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Re: [Discuss-gnuradio] Re: Welcome and brief update

From: Dave Emery
Subject: Re: [Discuss-gnuradio] Re: Welcome and brief update
Date: Sun, 12 Jan 2003 02:06:40 -0500
User-agent: Mutt/1.4i

On Sat, Jan 11, 2003 at 09:34:49PM -0800, John Turner wrote:
> Occam's Razor
> "one should not increase, beyond what is necessary, the number of entities
> required to explain anything"

        Yes, I admit closely related to KISS...

> It sounds as if there are a number of highly diverse applications being
> developed. The topology I put forward was meant to form a platform roughly
> consistent with wideband radio receivers of the hobbyist variety, refer to
> ICOM and Kenwood units. These radios are suitable for general monitoring of
> signals. Their typical radio specifications are in the 50 to 60db range,
> i.e. 60 dB selectivity and image rejection, 50 dB intermodulation rejection.
> The radios typically demodulate AM/FM/SSB, some even include analog TV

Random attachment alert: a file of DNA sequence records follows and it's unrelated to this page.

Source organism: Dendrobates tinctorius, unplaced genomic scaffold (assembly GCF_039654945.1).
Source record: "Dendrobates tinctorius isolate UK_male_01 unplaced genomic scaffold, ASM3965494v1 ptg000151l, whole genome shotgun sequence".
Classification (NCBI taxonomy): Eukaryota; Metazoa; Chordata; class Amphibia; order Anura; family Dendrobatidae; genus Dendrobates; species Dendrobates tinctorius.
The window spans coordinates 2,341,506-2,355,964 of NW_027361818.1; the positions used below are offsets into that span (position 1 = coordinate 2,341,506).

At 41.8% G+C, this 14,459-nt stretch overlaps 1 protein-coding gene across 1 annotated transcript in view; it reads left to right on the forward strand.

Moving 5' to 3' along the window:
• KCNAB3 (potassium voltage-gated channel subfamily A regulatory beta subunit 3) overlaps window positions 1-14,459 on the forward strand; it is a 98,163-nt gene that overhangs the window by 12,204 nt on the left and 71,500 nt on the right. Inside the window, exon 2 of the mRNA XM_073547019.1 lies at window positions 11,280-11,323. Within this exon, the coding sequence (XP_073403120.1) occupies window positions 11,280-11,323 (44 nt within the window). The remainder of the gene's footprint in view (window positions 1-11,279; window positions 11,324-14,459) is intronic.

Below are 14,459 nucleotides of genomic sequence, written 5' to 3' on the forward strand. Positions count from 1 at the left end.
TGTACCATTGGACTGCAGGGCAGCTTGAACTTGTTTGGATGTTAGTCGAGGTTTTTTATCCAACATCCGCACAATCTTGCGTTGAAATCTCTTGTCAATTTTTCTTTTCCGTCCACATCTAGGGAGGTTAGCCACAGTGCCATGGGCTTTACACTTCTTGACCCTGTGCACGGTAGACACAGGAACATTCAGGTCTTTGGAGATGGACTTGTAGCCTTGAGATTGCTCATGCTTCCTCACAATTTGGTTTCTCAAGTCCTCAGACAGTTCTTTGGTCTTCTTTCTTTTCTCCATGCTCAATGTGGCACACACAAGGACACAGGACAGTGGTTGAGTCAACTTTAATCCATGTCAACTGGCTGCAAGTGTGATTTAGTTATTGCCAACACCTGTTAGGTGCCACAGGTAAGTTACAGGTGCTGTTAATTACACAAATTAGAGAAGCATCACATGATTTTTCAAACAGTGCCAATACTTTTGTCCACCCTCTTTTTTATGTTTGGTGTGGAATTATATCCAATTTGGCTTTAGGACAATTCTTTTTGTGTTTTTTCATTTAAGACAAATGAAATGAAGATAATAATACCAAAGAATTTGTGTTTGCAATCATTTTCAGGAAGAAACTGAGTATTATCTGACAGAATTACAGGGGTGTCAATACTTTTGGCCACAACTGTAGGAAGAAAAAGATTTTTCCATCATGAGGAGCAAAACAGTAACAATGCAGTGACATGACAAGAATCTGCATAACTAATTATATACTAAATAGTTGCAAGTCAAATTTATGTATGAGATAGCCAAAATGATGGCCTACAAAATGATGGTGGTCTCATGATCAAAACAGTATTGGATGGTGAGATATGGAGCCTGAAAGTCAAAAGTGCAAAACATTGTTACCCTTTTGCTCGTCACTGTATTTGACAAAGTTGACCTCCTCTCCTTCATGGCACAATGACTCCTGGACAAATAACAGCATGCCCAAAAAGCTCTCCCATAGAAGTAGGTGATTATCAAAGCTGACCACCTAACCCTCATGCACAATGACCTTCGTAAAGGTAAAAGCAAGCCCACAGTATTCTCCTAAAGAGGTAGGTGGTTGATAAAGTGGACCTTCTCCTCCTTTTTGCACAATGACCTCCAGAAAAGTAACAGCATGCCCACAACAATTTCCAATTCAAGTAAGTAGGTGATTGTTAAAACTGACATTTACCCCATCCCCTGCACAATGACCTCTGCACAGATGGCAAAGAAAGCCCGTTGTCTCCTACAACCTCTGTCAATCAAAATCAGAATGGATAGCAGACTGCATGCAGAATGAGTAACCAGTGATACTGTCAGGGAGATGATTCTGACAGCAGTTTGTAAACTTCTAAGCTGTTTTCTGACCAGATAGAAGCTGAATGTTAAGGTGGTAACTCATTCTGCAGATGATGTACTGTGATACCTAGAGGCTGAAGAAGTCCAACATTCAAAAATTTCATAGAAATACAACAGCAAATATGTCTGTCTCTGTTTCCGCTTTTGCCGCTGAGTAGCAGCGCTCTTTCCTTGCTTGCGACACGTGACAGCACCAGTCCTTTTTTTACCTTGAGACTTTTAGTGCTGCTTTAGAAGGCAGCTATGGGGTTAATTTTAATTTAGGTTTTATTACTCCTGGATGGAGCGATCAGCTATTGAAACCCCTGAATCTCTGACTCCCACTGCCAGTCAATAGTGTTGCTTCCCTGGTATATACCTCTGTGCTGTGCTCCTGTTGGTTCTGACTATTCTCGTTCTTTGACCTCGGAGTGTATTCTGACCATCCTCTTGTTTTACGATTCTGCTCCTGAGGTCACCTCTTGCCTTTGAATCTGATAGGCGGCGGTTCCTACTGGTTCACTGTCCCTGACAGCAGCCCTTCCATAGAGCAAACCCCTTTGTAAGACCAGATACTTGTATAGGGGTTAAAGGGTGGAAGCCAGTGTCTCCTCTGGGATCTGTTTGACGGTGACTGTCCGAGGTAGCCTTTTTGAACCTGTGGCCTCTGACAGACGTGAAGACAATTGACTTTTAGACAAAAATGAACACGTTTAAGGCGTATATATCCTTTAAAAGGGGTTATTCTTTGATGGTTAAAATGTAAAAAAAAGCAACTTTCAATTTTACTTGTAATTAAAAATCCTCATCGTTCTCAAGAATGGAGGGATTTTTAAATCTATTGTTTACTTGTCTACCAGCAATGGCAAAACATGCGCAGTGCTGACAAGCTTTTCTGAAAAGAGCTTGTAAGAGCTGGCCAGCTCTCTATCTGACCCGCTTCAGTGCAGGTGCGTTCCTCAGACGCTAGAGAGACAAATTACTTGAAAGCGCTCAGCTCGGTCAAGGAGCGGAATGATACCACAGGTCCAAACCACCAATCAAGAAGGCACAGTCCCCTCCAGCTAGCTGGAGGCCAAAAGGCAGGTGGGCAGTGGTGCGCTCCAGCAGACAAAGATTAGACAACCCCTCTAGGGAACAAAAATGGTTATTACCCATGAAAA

> tuners, but they are not intended for commercial applications. The ultimate
> goal of the hardware being to allow a wide spectrum of applications to be
> explored without undue cost or effort.
        I wonder where you get that impression about typical hobbyist 
receivers ?   I agree for example that the adjacent channel selectivity
of a typical high end hobbyist receiver (say the ICOM R-8500) might
not even be 60 db.   But that is the adjacent channel.   The radio no
doubt will work just fine with a signal  80 or 100 db higher
nearby in frequency (eg on the same band within a few hundred khz or
so).   This is because ultimate IF selectivity (except maybe at a few
images of lower IF frequencies) is much much higher than just 60 db.
And the rf dynamic range is really larger than just 60 db.

        But a cable modem tuner converting 6+ mhz around a desired
signal outputs at its IF that nearly 100 db stronger signal (say a
Nextel base station nearly overhead in the 800 mhz band) a few hundred
khz away for the ADC to convert to bits.   And that means the ADC has to